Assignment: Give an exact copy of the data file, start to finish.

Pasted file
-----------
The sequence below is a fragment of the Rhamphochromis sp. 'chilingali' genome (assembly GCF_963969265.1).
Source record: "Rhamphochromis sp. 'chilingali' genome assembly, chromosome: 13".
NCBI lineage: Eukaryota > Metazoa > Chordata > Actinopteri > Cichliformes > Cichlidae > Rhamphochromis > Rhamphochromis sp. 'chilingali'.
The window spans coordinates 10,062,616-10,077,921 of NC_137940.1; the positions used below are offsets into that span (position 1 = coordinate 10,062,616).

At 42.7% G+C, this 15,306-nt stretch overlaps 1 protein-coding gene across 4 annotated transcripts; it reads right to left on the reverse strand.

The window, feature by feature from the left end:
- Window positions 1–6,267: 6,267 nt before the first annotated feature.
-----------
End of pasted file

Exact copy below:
The sequence below is a fragment of the Rhamphochromis sp. 'chilingali' genome (assembly GCF_963969265.1).
Source record: "Rhamphochromis sp. 'chilingali' genome assembly, chromosome: 13".
NCBI lineage: Eukaryota > Metazoa > Chordata > Actinopteri > Cichliformes > Cichlidae > Rhamphochromis > Rhamphochromis sp. 'chilingali'.
The window spans coordinates 10,062,616-10,077,921 of NC_137940.1; the positions used below are offsets into that span (position 1 = coordinate 10,062,616).

At 42.7% G+C, this 15,306-nt stretch overlaps 1 protein-coding gene across 4 annotated transcripts; it reads right to left on the reverse strand.

The window, feature by feature from the left end:
- Window positions 1–6,267: 6,267 nt before the first annotated feature.